Thread Mark Ridley-Thomas trial

Ridley-Thomas’ felony convictions dictate his removal from L.A. City Council

Mark Ridley-Thomas, shown arriving at the federal courthouse in downtown Los Angeles in early March.
The City Charter calls for the removal of suspended L.A. City Councilmember Mark Ridley-Thomas after he was convicted of several felony counts. Ridley-Thomas is shown arriving at the federal courthouse in early March.
(Irfan Khan / Los Angeles Times)
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Veteran Los Angeles politician Mark Ridley-Thomas’ felony convictions bring new shock waves to a City Hall that had been settling into relative normalcy after months of upheaval.

For nearly a year and a half, Ridley-Thomas had been in a kind of limbo — suspended from the City Council but not permanently removed. But after five days of deliberation, jurors found Ridley-Thomas guilty of federal corruption charges on Thursday — an outcome that dictates his removal from the council, per the City Charter.

Ridley-Thomas’ ouster is a stunning coda to the career of a long-illustrious politician. It also means that the city’s 10th Council District will once again be without a voting representative, at least for the time being.

Veteran L.A. County politician Mark Ridley-Thomas is found guilty of federal corruption charges related to benefits his son received at USC.

March 30, 2023

If Ridley-Thomas had been acquitted, he would have returned to his seat at the completion of the trial, supplanting interim appointed Councilmember Heather Hutt.


But Hutt was appointed only to fill a “temporary vacancy” — a status that no longer applies since Ridley-Thomas’ conviction renders the vacancy no longer temporary.

Reappointing Hutt to the seat she’s held for the past six months will require a vote of the council, which is currently on its spring recess.

Council President Paul Krekorian called on his colleagues to do just that in a statement Thursday evening, saying constituents in the 10th District deserve to be represented “without further disruption and disenfranchisement.”

He also designated Hutt as a nonvoting caretaker for the seat in the meantime.

The council could also opt to hold a special election to fill the seat through the remainder of Ridley-Thomas’ term, which runs through December 2024.

Ridley-Thomas’ 2020 election to the City Council was a homecoming of sorts: He began his political career at City Hall, serving from 1991 to 2002.

On the same stomping grounds where he had once been a political rookie, Ridley-Thomas returned as a lion of local politics — a power broker who’d led county efforts on homelessness and was revered by many for the ways he’d empowered Black L.A.


The gravity of his fall weighed heavily Thursday at City Hall, with a kind of staggered sadness permeating corridor conversations and elevator small talk.

Along with the mistakes Ridley-Thomas had made, some spoke of the righteous fights he had waged over the years — and their own muddled feelings.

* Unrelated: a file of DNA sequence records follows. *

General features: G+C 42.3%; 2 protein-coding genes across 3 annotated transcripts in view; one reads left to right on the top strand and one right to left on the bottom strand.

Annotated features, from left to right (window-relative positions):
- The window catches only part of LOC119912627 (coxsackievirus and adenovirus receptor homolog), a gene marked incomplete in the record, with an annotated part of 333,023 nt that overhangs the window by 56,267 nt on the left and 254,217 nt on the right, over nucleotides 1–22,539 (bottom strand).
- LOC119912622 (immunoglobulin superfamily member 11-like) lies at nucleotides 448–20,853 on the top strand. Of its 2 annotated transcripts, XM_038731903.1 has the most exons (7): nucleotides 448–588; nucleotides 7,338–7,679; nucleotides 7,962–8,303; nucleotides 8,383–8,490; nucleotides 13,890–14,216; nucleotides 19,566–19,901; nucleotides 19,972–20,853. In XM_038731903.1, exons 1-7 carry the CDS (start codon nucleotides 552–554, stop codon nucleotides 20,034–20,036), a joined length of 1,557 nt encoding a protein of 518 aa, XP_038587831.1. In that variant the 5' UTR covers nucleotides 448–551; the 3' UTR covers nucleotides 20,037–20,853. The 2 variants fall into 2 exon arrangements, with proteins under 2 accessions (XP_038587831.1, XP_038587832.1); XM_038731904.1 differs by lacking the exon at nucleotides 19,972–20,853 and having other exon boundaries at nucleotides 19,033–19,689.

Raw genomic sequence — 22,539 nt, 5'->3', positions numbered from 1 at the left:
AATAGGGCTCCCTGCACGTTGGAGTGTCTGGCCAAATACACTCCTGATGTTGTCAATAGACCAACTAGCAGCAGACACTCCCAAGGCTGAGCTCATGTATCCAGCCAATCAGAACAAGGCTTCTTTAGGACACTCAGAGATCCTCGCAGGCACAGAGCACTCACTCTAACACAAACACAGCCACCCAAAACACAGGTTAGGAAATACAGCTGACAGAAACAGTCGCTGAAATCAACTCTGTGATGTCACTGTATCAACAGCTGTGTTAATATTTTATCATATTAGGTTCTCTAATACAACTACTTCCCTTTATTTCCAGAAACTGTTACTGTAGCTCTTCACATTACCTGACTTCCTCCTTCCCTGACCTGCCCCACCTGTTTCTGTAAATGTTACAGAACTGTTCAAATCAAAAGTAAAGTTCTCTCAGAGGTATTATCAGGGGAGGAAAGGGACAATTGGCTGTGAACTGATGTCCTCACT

“I think this is the most complicated thing I’ve encountered thus far on the job,” said one council staffer who’d worked in the building only a few months.

Questioned by reporters, Mayor Karen Bass looked anguished as she discussed the verdict.

“For decades, Mark Ridley-Thomas has been a champion for our city, a civil rights activist, a thought leader, and a policy maker who made a real impact on the city,” she said, noting their 40-year history.

The mayor dodged a question about whether the jury had made the right decision in convicting her longtime friend on bribery and conspiracy charges.

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Most of the council remained silent in public, though three members had issued statements by Thursday evening. Councilmember Marqueece Harris-Dawson called the conviction “difficult news to consider or accept” and praised Ridley-Thomas’ leadership through the years.


Krekorian was “deeply saddened that a career of extraordinary public service and achievement has been brought to a close in this way,” he said.

Councilmember Bob Blumenfield said the guilty verdict “leaves no room for ambiguity,” adding that he was “disappointed and saddened by the reality that he is the third City Council colleague to either plead or be found guilty of corruption,” Blumenfield said.

Ridley-Thomas’ conviction — which stems from actions taken while he served on the County Board of Supervisors, not the City Council — follows that of two other recent members of the council, Jose Huizar and Mitchell Englander.

Huizar pleaded guilty in January to charges of racketeering and tax evasion, admitting that he extorted at least $1.5 million in bribes from real estate developers.

Englander was convicted in a sprawling City Hall corruption case in 2020, admitting he schemed to prevent federal investigators from learning about cash and other freebies he received from a Southern California businessman.

Times staff writer David Zahniser contributed to this report.